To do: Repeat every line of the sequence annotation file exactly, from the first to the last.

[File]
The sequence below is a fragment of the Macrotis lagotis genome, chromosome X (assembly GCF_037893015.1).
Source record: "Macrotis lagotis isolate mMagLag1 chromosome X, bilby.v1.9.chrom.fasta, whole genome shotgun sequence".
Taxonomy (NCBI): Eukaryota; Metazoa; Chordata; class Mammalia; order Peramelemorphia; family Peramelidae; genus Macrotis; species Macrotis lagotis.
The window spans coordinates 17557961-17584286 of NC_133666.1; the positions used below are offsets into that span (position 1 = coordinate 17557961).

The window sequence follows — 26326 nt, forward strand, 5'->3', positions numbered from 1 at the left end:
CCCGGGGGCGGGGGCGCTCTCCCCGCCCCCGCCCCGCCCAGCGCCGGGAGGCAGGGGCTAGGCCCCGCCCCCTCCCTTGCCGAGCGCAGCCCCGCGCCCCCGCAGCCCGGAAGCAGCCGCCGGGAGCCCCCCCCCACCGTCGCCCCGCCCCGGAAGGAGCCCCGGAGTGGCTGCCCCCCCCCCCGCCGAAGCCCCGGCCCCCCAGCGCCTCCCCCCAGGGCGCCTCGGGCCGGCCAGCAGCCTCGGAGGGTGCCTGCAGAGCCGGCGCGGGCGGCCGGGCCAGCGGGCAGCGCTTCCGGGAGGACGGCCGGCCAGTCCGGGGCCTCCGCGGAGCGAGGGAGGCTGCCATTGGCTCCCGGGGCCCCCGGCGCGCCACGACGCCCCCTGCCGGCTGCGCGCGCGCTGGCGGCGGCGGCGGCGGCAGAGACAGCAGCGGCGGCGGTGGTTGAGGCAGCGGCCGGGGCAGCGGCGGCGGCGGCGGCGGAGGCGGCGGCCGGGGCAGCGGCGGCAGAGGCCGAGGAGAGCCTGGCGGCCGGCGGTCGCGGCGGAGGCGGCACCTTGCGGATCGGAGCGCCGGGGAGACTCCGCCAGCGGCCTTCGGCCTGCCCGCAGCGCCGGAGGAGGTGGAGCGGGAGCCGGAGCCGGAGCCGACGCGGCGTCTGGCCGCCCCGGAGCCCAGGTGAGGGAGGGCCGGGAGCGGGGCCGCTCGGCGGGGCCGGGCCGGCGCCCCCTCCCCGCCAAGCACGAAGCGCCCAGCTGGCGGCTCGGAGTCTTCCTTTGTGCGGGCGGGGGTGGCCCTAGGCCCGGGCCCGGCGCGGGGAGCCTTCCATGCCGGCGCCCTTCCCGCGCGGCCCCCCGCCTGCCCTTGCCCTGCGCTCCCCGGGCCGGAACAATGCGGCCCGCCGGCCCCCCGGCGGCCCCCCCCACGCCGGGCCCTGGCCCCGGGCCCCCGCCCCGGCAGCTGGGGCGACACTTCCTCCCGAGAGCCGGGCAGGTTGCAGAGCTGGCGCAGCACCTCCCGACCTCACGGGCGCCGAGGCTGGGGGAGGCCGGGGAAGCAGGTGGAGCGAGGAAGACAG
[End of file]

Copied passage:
The sequence below is a fragment of the Macrotis lagotis genome, chromosome X (assembly GCF_037893015.1).
Source record: "Macrotis lagotis isolate mMagLag1 chromosome X, bilby.v1.9.chrom.fasta, whole genome shotgun sequence".
Taxonomy (NCBI): Eukaryota; Metazoa; Chordata; class Mammalia; order Peramelemorphia; family Peramelidae; genus Macrotis; species Macrotis lagotis.
The window spans coordinates 17557961-17584286 of NC_133666.1; the positions used below are offsets into that span (position 1 = coordinate 17557961).

The window sequence follows — 26326 nt, forward strand, 5'->3', positions numbered from 1 at the left end:
CCCGGGGGCGGGGGCGCTCTCCCCGCCCCCGCCCCGCCCAGCGCCGGGAGGCAGGGGCTAGGCCCCGCCCCCTCCCTTGCCGAGCGCAGCCCCGCGCCCCCGCAGCCCGGAAGCAGCCGCCGGGAGCCCCCCCCCACCGTCGCCCCGCCCCGGAAGGAGCCCCGGAGTGGCTGCCCCCCCCCCCGCCGAAGCCCCGGCCCCCCAGCGCCTCCCCCCAGGGCGCCTCGGGCCGGCCAGCAGCCTCGGAGGGTGCCTGCAGAGCCGGCGCGGGCGGCCGGGCCAGCGGGCAGCGCTTCCGGGAGGACGGCCGGCCAGTCCGGGGCCTCCGCGGAGCGAGGGAGGCTGCCATTGGCTCCCGGGGCCCCCGGCGCGCCACGACGCCCCCTGCCGGCTGCGCGCGCGCTGGCGGCGGCGGCGGCGGCAGAGACAGCAGCGGCGGCGGTGGTTGAGGCAGCGGCCGGGGCAGCGGCGGCGGCGGCGGCGGAGGCGGCGGCCGGGGCAGCGGCGGCAGAGGCCGAGGAGAGCCTGGCGGCCGGCGGTCGCGGCGGAGGCGGCACCTTGCGGATCGGAGCGCCGGGGAGACTCCGCCAGCGGCCTTCGGCCTGCCCGCAGCGCCGGAGGAGGTGGAGCGGGAGCCGGAGCCGGAGCCGACGCGGCGTCTGGCCGCCCCGGAGCCCAGGTGAGGGAGGGCCGGGAGCGGGGCCGCTCGGCGGGGCCGGGCCGGCGCCCCCTCCCCGCCAAGCACGAAGCGCCCAGCTGGCGGCTCGGAGTCTTCCTTTGTGCGGGCGGGGGTGGCCCTAGGCCCGGGCCCGGCGCGGGGAGCCTTCCATGCCGGCGCCCTTCCCGCGCGGCCCCCCGCCTGCCCTTGCCCTGCGCTCCCCGGGCCGGAACAATGCGGCCCGCCGGCCCCCCGGCGGCCCCCCCCACGCCGGGCCCTGGCCCCGGGCCCCCGCCCCGGCAGCTGGGGCGACACTTCCTCCCGAGAGCCGGGCAGGTTGCAGAGCTGGCGCAGCACCTCCCGACCTCACGGGCGCCGAGGCTGGGGGAGGCCGGGGAAGCAGGTGGAGCGAGGAAGACAG